The true value in the cluster care model, however, is one residents say cannot be measured in dollars and cents.

“Living here is so much better than anywhere else,” says 93-year-old Joe Agnes. She was one of the first residents in the very first WoodGreen cluster care site 20 years ago and has stayed ever since.

Both she and Chan say they enjoy the food, which is culturally sensitive to the residents, who receive three cooked meals and two snacks per day. They often eat as a family, spending time together when they feel like it, or opting for privacy when they don’t.

Active bodies, active minds

It is this effort to prevent isolation among seniors that truly sets the cluster care model apart. Research shows that an estimated 30 per cent of seniors are at risk of social isolation, something which the International Federation on Aging identifies as the number one emerging issue facing seniors in Canada.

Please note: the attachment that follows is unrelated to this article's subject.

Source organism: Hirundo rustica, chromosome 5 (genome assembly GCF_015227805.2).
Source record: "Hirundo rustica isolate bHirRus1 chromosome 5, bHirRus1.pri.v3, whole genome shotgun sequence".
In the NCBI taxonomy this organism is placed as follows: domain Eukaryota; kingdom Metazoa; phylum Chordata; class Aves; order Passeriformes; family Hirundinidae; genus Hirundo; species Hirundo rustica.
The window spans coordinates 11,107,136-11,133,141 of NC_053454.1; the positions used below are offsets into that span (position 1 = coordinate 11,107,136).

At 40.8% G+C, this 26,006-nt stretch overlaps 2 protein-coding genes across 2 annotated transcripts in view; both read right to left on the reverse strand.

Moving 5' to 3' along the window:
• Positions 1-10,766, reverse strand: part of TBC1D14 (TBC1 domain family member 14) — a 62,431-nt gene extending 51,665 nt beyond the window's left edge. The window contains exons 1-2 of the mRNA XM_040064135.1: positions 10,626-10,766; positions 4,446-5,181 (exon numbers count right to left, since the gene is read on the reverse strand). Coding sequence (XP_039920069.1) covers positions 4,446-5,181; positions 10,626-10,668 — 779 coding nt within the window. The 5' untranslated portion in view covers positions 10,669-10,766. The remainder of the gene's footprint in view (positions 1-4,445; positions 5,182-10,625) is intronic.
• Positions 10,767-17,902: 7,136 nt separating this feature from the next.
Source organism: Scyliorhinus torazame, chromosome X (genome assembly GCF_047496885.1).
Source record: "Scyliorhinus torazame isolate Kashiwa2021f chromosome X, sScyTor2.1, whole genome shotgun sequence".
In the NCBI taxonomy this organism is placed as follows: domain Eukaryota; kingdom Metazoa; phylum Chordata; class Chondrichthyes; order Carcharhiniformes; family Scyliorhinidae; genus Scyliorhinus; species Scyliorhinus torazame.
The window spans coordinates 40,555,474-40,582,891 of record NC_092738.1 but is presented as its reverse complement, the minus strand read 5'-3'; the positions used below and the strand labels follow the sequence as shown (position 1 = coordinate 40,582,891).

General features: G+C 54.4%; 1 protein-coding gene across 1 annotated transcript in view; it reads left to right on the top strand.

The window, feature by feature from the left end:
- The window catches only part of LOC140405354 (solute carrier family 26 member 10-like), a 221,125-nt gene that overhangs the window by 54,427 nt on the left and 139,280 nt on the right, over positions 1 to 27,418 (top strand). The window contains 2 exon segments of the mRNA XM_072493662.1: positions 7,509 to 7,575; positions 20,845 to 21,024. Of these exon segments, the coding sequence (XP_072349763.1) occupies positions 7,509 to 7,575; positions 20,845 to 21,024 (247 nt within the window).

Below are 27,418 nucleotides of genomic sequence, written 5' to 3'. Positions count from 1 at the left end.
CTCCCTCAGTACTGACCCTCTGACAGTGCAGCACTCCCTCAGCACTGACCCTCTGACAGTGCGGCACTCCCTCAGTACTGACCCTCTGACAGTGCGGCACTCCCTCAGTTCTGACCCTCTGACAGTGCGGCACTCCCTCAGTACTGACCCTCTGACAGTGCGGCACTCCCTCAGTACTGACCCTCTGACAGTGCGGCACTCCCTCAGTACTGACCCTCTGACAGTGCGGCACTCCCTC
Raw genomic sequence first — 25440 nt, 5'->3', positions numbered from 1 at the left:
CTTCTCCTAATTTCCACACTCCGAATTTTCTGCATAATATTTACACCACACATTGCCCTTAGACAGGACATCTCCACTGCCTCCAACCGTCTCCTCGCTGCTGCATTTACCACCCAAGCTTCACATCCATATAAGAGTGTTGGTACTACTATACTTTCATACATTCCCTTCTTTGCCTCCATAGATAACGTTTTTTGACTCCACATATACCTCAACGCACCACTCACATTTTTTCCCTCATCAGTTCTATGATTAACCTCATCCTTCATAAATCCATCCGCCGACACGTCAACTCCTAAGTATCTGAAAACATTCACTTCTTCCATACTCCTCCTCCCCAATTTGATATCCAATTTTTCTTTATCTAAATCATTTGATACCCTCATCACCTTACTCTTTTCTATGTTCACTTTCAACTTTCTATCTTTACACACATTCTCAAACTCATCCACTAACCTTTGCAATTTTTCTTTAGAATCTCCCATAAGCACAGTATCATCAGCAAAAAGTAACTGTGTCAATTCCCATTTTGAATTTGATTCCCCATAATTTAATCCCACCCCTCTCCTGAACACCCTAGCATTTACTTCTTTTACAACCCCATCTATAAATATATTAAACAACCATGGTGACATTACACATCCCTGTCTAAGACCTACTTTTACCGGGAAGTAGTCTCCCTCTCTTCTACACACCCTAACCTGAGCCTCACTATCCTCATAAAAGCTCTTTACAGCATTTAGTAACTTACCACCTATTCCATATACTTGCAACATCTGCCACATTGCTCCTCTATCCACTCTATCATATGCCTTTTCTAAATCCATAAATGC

Every Tuesday, WoodGreen picks up the residents and brings them to its Seniors Active Living Centre, where they take part in activities, workshops, cultural events and outings. This connects residents with others in the community while helping them stay healthy and active.

Back at home, support workers are on site 24 hours a day, seven days a week. They help with personal care, meal preparation, medication reminders, grocery shopping and more.

‘I have immediate help’

“I feel safe, comfortable and secure here,” says Agnes. “If you live alone, you still need to go out and shop and cook and what if something happens to you? Here, I have immediate help. There is always someone here to help me and that makes me feel safe.”

Meanwhile, Chan credits cluster care for helping him stay happy and healthy by giving him support, socialization, routine and a reason to get up every day. And get up he does; every morning at 4 a.m. he’s up doing stretches before joining the others for breakfast. Later, he leads everyone in a tai chi practice.

“I wouldn’t get this at home. I need to stay physically and mentally active, and I can do all of that here,” he says, with a smile.

Discover the benefits of our Cluster Care Program by following this LINK.